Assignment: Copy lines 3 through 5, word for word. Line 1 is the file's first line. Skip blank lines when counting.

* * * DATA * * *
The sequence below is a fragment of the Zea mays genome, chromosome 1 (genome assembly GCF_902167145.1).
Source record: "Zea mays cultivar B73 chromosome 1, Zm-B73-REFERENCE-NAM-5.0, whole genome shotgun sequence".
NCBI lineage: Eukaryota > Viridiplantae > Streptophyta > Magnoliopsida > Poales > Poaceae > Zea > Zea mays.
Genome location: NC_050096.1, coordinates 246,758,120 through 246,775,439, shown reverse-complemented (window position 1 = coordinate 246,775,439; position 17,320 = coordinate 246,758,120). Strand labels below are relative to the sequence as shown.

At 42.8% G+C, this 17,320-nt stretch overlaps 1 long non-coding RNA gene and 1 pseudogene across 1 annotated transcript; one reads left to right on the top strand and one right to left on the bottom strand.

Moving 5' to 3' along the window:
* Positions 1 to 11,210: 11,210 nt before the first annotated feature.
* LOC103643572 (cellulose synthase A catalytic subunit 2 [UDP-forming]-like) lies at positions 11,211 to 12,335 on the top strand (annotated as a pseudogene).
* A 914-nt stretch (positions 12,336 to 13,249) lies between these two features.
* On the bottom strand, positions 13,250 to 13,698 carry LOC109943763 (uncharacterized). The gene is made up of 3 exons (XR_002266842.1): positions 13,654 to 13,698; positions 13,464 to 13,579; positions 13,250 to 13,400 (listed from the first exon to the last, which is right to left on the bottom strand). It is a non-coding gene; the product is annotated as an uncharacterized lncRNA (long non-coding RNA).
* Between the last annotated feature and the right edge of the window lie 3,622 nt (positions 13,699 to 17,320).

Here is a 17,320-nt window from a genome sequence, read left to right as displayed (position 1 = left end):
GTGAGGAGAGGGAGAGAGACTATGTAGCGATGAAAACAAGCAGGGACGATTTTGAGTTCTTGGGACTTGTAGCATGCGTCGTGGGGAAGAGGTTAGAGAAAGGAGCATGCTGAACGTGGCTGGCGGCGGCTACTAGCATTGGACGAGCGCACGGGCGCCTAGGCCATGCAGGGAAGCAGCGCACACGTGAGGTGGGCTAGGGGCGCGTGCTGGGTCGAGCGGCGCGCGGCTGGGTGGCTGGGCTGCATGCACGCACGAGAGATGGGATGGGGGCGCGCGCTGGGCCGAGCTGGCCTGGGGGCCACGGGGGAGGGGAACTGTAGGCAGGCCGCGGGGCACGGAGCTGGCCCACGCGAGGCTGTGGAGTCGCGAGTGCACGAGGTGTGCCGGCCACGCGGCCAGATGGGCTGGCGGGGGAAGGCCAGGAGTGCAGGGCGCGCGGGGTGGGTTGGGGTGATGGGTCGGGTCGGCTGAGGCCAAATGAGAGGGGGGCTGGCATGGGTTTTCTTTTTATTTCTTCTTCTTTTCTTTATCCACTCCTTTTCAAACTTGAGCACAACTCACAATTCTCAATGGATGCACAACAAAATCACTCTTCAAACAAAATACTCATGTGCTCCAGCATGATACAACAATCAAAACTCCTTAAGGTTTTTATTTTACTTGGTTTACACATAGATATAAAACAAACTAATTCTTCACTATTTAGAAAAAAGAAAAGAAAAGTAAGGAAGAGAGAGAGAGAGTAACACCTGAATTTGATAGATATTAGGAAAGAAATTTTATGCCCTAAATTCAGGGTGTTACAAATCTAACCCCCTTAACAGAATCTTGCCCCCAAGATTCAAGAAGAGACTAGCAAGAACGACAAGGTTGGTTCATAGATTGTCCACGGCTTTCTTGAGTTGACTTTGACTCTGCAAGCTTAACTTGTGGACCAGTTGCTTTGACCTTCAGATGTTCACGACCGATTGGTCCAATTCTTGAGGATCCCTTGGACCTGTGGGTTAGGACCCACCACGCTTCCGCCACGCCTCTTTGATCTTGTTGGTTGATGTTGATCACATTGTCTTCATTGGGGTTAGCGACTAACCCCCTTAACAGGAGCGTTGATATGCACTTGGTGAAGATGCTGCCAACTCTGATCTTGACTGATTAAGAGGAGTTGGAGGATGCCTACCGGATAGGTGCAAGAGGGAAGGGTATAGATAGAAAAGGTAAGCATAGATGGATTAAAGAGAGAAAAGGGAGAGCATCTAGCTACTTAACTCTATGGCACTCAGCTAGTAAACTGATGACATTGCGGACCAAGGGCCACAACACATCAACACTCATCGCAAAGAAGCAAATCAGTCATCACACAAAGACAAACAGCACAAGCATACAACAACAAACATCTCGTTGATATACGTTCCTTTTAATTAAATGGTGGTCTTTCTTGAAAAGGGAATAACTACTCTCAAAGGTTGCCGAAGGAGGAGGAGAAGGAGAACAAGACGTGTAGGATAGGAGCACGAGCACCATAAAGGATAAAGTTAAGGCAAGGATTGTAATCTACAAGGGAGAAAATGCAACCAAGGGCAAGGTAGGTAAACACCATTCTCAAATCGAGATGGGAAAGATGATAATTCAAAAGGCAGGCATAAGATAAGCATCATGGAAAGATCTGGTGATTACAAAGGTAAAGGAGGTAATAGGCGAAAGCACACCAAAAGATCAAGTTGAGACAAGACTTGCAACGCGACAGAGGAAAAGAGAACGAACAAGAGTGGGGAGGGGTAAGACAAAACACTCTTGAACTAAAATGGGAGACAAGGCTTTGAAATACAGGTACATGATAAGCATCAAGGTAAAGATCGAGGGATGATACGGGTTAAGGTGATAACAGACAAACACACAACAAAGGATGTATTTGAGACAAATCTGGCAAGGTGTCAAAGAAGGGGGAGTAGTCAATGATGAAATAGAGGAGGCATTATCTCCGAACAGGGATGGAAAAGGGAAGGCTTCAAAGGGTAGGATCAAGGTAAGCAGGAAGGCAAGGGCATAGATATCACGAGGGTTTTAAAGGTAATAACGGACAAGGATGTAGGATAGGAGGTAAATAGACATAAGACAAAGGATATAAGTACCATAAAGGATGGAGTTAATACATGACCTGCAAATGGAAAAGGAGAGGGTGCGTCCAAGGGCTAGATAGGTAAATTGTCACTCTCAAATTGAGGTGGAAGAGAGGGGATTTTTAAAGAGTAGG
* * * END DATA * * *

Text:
NCBI lineage: Eukaryota > Viridiplantae > Streptophyta > Magnoliopsida > Poales > Poaceae > Zea > Zea mays.
Genome location: NC_050096.1, coordinates 246,758,120 through 246,775,439, shown reverse-complemented (window position 1 = coordinate 246,775,439; position 17,320 = coordinate 246,758,120). Strand labels below are relative to the sequence as shown.

At 42.8% G+C, this 17,320-nt stretch overlaps 1 long non-coding RNA gene and 1 pseudogene across 1 annotated transcript; one reads left to right on the top strand and one right to left on the bottom strand.